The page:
Background. Alcohol misuse is a significant public health issue resulting in substantial morbidity, premature mortality and costs to the healthcare system. Although face-to-face interventions offered by health practitioners have been shown to be effective, they are not routinely offered due to lack of time, training and resources, and potential damage to rapport. Computerbased interventions may help overcome these implementation barriers.
Approach. Suitable research databases were searched and studies were selected if they described digital or computer-based alcohol interventions used by primary care patients. Studies which did not report patient alcohol outcomes were excluded.
Key findings. Fifteen trials were identified, eleven of which trialled brief interventions only while the remaining four trialled both brief and extended interventions. Nine trials were associated with a reduction in alcohol use at followup.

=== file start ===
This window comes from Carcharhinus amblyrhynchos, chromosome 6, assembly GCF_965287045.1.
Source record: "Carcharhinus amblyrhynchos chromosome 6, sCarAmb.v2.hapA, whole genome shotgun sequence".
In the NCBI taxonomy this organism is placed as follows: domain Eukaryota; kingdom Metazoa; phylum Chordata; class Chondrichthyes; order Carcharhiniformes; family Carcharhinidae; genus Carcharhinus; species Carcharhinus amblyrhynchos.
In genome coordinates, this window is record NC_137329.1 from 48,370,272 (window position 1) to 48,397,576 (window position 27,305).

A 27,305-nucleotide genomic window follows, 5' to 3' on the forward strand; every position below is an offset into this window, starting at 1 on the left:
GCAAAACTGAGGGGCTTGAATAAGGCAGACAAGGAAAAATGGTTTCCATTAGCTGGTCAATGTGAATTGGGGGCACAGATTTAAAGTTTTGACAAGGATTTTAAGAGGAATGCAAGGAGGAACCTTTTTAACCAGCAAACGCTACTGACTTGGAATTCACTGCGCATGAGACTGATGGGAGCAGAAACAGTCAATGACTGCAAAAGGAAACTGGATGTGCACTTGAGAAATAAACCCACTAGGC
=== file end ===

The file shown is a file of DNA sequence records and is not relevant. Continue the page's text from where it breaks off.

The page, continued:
Conclusion. This is the first systematic review of digital or computer-based alcohol intervention programs used by primary care patients. Although the number of trials in this area of research is relatively small, their findings indicate effectiveness in reducing alcohol consumption as well as drinking related consequences. Extended interventions which offer additional opportunities to monitor drinking over time appear no more effective than single occasion brief interventions. These findings suggest that digital and computer-based interventions in primary care may have the potential to increase alcohol intervention activities in the general population at a relatively low cost and low burden on practitioners.